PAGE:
Heart Healthy DASH or Cardiac Diet – What It is. The cardiac diet is an eating plan that can help you minimize the impact of your diet on your heart health. The overall goal is to reduce sodium and fat intake. Too much sodium can increase your blood pressure, leading to hypertension. Hypertension is a major risk factor for heart attacks and other heart problems. Fat, on the other hand, can cause plaque to build up on your artery walls, also leading to heart disease. Are there other names for this diet? Other names for the cardiac diet include the heart-healthy diet , the low-sodium diet , and the DASH diet . (DASH stands for dietary approaches to stop hypertension.) How can a cardiac diet help someone with cancer? Cancer treatments can lead to short-term and long-term heart problems. The cardiac diet is helpful for people who are trying to manage high blood pressure, reduce their blood cholesterol level, or lower their risk of heart disease. What are the basic guidelines of the cardiac diet? Here are some guidelines that can help you avoid fat and sodium: No more than 25 to 35 percent of your daily calories should come from total fat (this includes saturated fat). Less than 7 percent of your daily calories should come from saturated fat. Avoid trans fats. Consume less than 200 milligrams a day of dietary cholesterol. Limit your salt intake; aim for less than 2 grams of sodium per day or less Drink alcohol in moderation: one serving per day for women and two per day for men. (One serving is equal to 12 ounces of beer, 5 ounces of wine, and 1.5 ounces of distilled spirits.) What are the foods you can eat on the cardiac diet? FOOD GROUPS FOODS TO INCLUDE Milk and Dairy Products Fat-free or 1 percent milk, yogurt, or cottage cheese Fat-free and low-fat cheese Vegetables All fresh vegetables All frozen vegetables Low-sodium canned vegetables (should be drained and rinsed) Fruit and Juices All fresh fruit All frozen fruit Breads and Grains Whole-wheat products, including bread, pasta, crackers, and cereals Brown rice Oats Quinoa Barley Low-fat crackers and pretzels Plain air-popped popcorn Meats and Other Proteins Lean cuts of beef and pork (loin, leg, round, and extra-lean ground meat) Skinless poultry Fish Venison and other wild game Dried beans and peas Nuts and nut butters Meat alternatives made with soy or textured vegetable protein Egg whites or egg substitute Cold cuts made with lean meat or soy protein Fats and Oils Unsaturated oils (olive, peanut, soy, sunflower, and canola) Soft or liquid margarines and vegetable oil spreads Salad dressings Seeds and nuts Avocados Beverages Water Sparkling water Tea Coffee. Cardiac (Healthy Heart) Diet Recipes. View our delicious cardiac diet recipes, which are full of nutrients that promote a healthy heart. What are the foods to avoid on the cardiac diet? If you are following the cardiac diet, the major foods to watch are salt and saturated fat. Saturated fats are usually animal-based sources of fat, such as butter and lard. FOOD GROUPS FOODS TO AVOID Milk and Dairy Products Whole milk 2 percent milk Whole-milk yogurt or ice cream Cream Half-and-half Cream cheese Sour cream Cheese Vegetables Fried vegetables Vegetables prepared with butter, cheese, or a cream sauce Fruit and Juices Fried fruits Fruits served with butter or cream Breads and Grains High-fat bakery products, such as doughnuts, biscuits, croissants, pastries, pies, and cookies Snacks made with partially hydrogenated oils, including chips, cheese puffs, snack mixes, regular crackers, and butter-flavored popcorn Meats and Other Proteins Higher-fat cuts of meat (ribs, T-bone steak, and regular ground meat) Bacon Sausage Cold cuts, such as salami or bologna Corned beef Hot dogs Organ meats (liver, brains, and sweetbreads) Poultry with skin Fried meat, poultry, and fish Whole eggs and egg yolks Fats and Oils Butter Stick margarine Shortening Partially hydrogenated oils Tropical oils (coconut, palm, and palm kernel) Are there medications to avoid while on the cardiac diet? If you have been prescribed a blood thinner, such as warfarin (Coumadin®, Jantoven®), be sure to eat foods rich in vitamin K on a daily basis. This will help prevent blood clots and bleeding. Leafy green vegetables, including kale, spinach, and collards, are the best sources of vitamin K. For more information on vitamin K and blood thinners, ask your doctor or dietitian. What are some common complaints from people on the cardiac diet, and how do you solve them? The most common complaint among people on the cardiac diet is the lack of salt. Fortunately, there are a number of ways you can enhance the flavor of your food without the need for sodium. Here are some suggestions: A burst of acidity can brighten a dish. Try lemon juice, lime juice, and vinegar. Dry or fresh herbs add flavor. Try basil, bay leaf, dill, rosemary, parsley, sage, dry mustard, nutmeg, thyme, and paprika. You can also buy a sodium-free seasoning blend or make your own at home. Black pepper, red pepper flakes, and cayenne pepper can spice up your meals without adding sodium. Hot sauce contains sodium, but if you use just a drop or two, it will not add up to much. Buy a sodium-free seasoning blend, such as Mrs. Dash or McCormick’s salt-free blend, or make your own at home. Make your own seasoning blend. Here’s a blend of seasonings you can use when trying to cut back on salt. This makes about 1/3 cup. 5 teaspoons onion powder 2½ teaspoons garlic powder 2½ teaspoons paprika 2½ teaspoon dry mustard 1½ teaspoon crushed thyme leaves ½ teaspoon white pepper ¼ teaspoon celery seed. What are some tips for people on the cardiac diet? Choose heart-healthy carbohydrates. Increase your viscous (soluble) fiber intake with foods such as Brussels sprouts, sweet potatoes, turnips, apricots, mangoes, oranges, legumes, barley, oats, and oat bran. Aim for 5 to 10 grams daily. As you increase your fiber intake gradually, also increase the amount of water you drink. This will help you avoid problems with gas. Limit refined carbohydrates, such as table sugar, sweets, and beverages sweetened with added sugar. Choose heart healthy fats. Decrease saturated fat by choosing lean protein and low-fat dairy products. Monounsaturated fats and omega-3 polyunsaturated fats are good for your heart’s health. Choose nuts, avocados, olives, or olive oil to get monounsaturated fat. Use canola, soybean, or walnut oil to get omega-3 fats. Reduce fat through your protein choices. Bake, broil, roast, stew, or stir-fry very lean cuts of beef or pork, such as those labeled “loin” or “round,” as well as fish and poultry. Take the skin off poultry (such as chicken or turkey) before serving it. Get protein from plant foods (such as soy, dried beans and legumes, nuts, and seeds) or egg whites instead of meat. Cut back on sodium. Cook foods at home to take charge of the salt content in what you eat. When you buy canned goods, select no-sodium or low-sodium options. Use as little salt in cooking as possible. You can cut at least half of the salt from most recipes. Can I use salt substitutes on the cardiac diet? Check with your doctor before using any salt substitutes. These products contain large amounts of potassium that your doctor may not want you to have. In particular, people with kidney problems or those taking potassium-sparing diuretics need to take care with potassium. Other salt substitutes, such as Mrs. Dash, do not contain potassium and are safe for everyone. Sodium claims: Phrases like “low sodium” and “reduced saturated fat” refer to specific measurements. Here’s a key to understanding those terms: Sodium free or salt free means less than 5 milligrams of sodium. Very low sodium means 35 milligrams of sodium or less. Low sodium means 140 milligrams of sodium of less. Reduced sodium means at least 25 percent less sodium than the regular product (beware as the sodium content may still be high). Light in sodium means at least 50 percent less sodium than the full-sodium product. Saturated fat claims: How do I know what foods are the right amount of salt or saturated fat? Here are a few tips for reading saturated fat labels. Saturated fat free means less than 0.5 grams of saturated fat and less than 0.5 grams of trans fatty acids. Low in saturated fat means 1 gram of saturated fat or less and no more than 15 percent calories from saturated fat. Reduced saturated fat means at least 25 percent less saturated fat and reduced by more than 1 gram of fat compared with the full-fat product. Try and choose foods with less than 5 grams of total fat per serving, less than 2 grams of saturated fat per serving, and 0 grams of trans fat per serving. What are heart-friendly foods that I can order when I go out to eat? When at a restaurant, don’t hesitate to make special requests. Here are some suggestions: Choose entrées, potatoes, and vegetables prepared without sauces, cheese, or butter (or ask for them on the side). Eat a small portion of meat. Fill up on vegetables. Avoid such toppings as crumbled bacon or cheese. Ask for soft margarine or olive oil instead of butter. Select foods that are steamed, broiled, baked, roasted, or stir-fried.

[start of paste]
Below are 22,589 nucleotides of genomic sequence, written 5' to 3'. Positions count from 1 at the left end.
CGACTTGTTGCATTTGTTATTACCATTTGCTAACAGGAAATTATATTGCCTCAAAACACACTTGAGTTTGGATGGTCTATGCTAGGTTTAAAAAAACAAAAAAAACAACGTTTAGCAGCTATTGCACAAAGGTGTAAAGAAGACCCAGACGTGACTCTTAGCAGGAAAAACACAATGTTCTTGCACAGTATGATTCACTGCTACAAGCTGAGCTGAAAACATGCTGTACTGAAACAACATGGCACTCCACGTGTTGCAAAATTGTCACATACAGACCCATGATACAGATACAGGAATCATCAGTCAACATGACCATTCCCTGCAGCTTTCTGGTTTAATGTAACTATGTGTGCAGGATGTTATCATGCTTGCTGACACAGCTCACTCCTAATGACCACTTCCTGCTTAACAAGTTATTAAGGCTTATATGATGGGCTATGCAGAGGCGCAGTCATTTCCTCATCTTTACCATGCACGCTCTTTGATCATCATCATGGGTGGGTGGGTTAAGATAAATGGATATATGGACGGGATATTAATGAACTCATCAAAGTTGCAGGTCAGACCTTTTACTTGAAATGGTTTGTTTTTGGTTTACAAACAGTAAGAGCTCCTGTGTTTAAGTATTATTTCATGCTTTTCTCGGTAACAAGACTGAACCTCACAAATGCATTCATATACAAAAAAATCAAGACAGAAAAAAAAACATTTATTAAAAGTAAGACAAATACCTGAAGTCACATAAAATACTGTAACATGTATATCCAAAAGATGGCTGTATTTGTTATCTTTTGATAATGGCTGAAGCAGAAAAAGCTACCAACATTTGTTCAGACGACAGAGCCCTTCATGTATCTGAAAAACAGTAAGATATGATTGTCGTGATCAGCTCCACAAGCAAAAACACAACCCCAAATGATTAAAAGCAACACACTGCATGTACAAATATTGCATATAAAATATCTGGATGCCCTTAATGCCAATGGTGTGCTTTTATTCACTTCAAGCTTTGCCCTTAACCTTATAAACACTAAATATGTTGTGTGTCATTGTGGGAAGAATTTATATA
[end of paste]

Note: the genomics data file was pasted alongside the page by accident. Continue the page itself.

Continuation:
What Kind of Cardio Helps Burn Fat? There’s a reason cardio has been a longtime staple in fat loss programs. Regular cardio exercise can help you burn fat — and it may also benefit your heart health, mood, sleep habits, and more. From walking to steady-state bike rides to lung-busting high-intensity interval training workouts, you can find an intensity level that works for you. But is cardio the best option for fat loss? What type of workout burns the most fat? Here’s how cardio fits into the fat-burning equation. Cardio exercise will raise your heart rate and body temperature as your body works to supply your muscles with blood and oxygen. All of this extra work requires adenosine triphosphate (ATP), the energy currency that powers your every move. In order to generate enough ATP to meet the demands of exercise, your body has to make it out of nutrients digested from food. The result: More calories burned in the process. The calories you burn during cardio will come from two primary fuel sources: fats and carbs. Your body will typically use up carbs first during exercise and dip into fat reserves if needed, says performance recovery coach Jennifer Novak, M.S., C.S.C.S. There are two types of cardio workouts: steady-state and high-intensity. These types of cardio burn fat in different ways, Novak explains. So if you’re looking to burn as many calories from fat as possible, which type of cardio exercise should you choose? Ultimately, both HIIT and steady-state cardio are tried-and-true methods for burning calories and fat. In fact, a 2019 review published in the British Journal of Sports Medicine found no significant differences in the percentage of body fat burned between people who performed HIIT and those who performed moderate-intensity training. Here are the basics and benefits of each type of cardio workout: Steady-state cardio. Steady-state cardio will likely burn a higher percentage of calories from fat during your workout as compared to high-intensity intervals. As a general rule, expect to burn roughly 60 percent of your calories from fat during a steady-state workout, according to the American Council on Exercise (ACE). Minute for minute, a HIIT workout will burn more calories than steady-state cardio — but you’ll likely be able to do steady-state cardio for longer periods of time, so depending on the length of your workout, your total calorie burn may be higher. HIIT favors carbs as fuel. (Expect to burn only 35 percent of your calories from fat.) But because your body utilizes more ATP at higher intensities, HIIT burns more calories per minute than exercising at a lower intensity. Another important benefit of HIIT: You’ll continue burning more calories once your workout is over through a phenomenon known as excess post-exercise oxygen consumption (EPOC). It takes more time and energy (a.k.a. calories) for your body to cool down, replenish energy, and repair damaged tissue after a HIIT session than after a steady-state cardio workout. “Many people think HIIT gives more ‘bang for the buck‘ because of this post-exercise benefit,” Novak says — but it’s hard to say exactly how many calories you’ll burn through EPOC. However, because HIIT is so intense, you may not be able to do it long enough to match the totals from a steady-state cardio workout. Still, you’ll be able to burn a decent number of calories in a relatively short amount of time. Cardio burns fat, but it’s not the only way to burn fat — strength training and healthier eating can also help you reach your fat-loss goals. For best results, incorporate both types of cardio into your weekly workout schedule, along with resistance training. Keep in mind HIIT is more challenging, so you may need to build up to it if you’re new to exercise, Novak says. And you’ll have a hard time seeing the results of your hard work if your nutrition is off, so be sure to pair your cardio with a solid nutrition program. Not sure where to start? Try #mbf Muscle Burns Fat and #mbfa Muscle Burns Fat Advanced — these three-week programs incorporate strength training and cardio to help you build muscle and burn fat. If you’re looking for a high-energy workout great for beginners and advanced levels, XB Sweat + Sculpt would be a great fit for your fitness goals. Related Articles. Fitness. 20 Things You Don’t Know About Lacee Green. Fitness. 5 Simple Holiday Fitness Tips to Keep You on Track. Fitness. 18 Working Out from Home Memes That Will Make You Laugh. The information provided on this website (including the Blogs, Community pages, Program Materials and all other content) was originally intended for a US audience. Regulations in your country may vary. +Results vary depending on starting point, goals and effort. 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